Changing Lanes (2002)

Directed by Roger Michell

This is interesting – a movie that is what I expected but wasn’t what I expected. Let me explain …

When Changing Lanes came out, it was marketed as a kind of “road rage” movie. An action-thriller. At least, that was the impression I got. This is sort of where the film begins (though much tamer than a phrase like “road rage” suggests), but it certainly isn’t what the movie is about. There’s much more to it. Hooray!

The characters played by Samuel L. Jackson and Ben Affleck meet in a minor car accident while both of them are stressed, each anxiously trying to get to an important appointment.

The stresser in this case is time and this becomes an important element in the film. (Jackson wants his 20 minutes back; Affleck needs to get an important document back by the end of the day.)

The two men are thrust into a hostile relationship with one another by the accident as each sees the other as the key to the trouble in their lives. But the trouble each faces really has nothing to do with the other. Their problems are themselves – who they are and the choices each has made in his life.

The surface drama of the story relates to Ben Affleck’s document, which Jackson’s character has and which Affleck desperately needs back (as he sees it, his career depends upon it). Affleck takes steps to get it back which are essentially designed to ruin Jackson’s life so he is forced to return the document to Affleck.

For Jackson’s character, the desperation centres around keeping his family. His wife is moving to Oregon with their children and Jackson is desperate to find a way to keep them with him. He is is fixated on the idea of being a good father.

The actions of each man end up affecting the other badly, so the antagonism between them rises through the movie.

But this is only the surface drama. The real story is in the “why” each is doing what he is doing. Jackson’s character is essentially an angry man who is almost anal in his attempts to maintain control and calm. He is also an alcoholic trying to stay off the bottle. The fixation on fatherhood is on the semblance of it rather than the essence. (If he can look like a good father, do what father’s are supposed to do, then he will be one.)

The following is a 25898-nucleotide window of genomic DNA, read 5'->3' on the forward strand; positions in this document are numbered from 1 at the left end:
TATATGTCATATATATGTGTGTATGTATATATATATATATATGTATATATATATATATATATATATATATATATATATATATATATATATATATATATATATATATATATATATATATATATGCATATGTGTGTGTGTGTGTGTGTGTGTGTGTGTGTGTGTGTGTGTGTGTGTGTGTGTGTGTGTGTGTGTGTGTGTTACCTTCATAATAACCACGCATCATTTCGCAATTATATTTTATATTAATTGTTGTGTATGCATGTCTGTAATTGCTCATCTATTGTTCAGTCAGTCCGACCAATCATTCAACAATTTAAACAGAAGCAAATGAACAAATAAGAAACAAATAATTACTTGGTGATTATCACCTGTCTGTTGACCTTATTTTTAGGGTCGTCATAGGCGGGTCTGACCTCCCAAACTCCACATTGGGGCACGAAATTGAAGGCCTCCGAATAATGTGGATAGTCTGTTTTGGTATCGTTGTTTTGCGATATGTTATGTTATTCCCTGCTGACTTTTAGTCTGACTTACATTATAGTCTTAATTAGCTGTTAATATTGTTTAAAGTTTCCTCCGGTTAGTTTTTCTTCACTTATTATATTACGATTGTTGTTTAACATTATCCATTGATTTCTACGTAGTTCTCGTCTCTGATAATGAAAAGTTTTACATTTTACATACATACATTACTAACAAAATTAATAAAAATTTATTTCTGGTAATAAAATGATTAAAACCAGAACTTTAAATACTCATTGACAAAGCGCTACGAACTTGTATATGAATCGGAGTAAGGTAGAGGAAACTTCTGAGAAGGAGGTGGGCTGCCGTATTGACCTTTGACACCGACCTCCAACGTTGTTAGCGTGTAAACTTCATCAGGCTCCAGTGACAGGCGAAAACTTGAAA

The character played by Affleck is simply a random catalyst. Jackson’s character would have the same problems even without him – someone or something else would have triggered his problems because they are really internal. As his AA sponsor (William Hurt) says to him at one point, he is addicted not to booze but to chaos. To disaster.

Similarly, Affleck’s problems are also not about the other guy (Jackson). His problem is he has allowed his life to wander into a moral quagmire where good and bad are relative.

In casting the movie, Jackson and Affleck are about as perfect for their roles as it’s possible to get. Jackson plays his “average guy” character with a wonderfully nuanced performance. The rage in him is almost always there, but below the surface. The sense of anger battling with frustration and desperation plays on his face and through his body language beautifully.

Affleck is just as good. You get the sense throughout that his character knows exactly the moral consequences of his actions yet he continually deceives himself with a sense of uncertainty and denial.

Changing Lanes is really a morality play but, rather than a nice black and white version, recognizes shades of gray and makes them key to the story. My only complaint with the film, and it’s really just quibbling, is the ending (a kind of coda) which seems a bit quick, a bit too tacked on. However, given the type of movie it is, it is probably a necessary part.

The DVD quality is excellent, both video and sound. The special features are quite good too as they give you some insight into the filmmaker’s intentions. Especially interesting is the A Writer’s Perspective featurette.

This is one of the better movies of the year. It would be a mistake to miss it.

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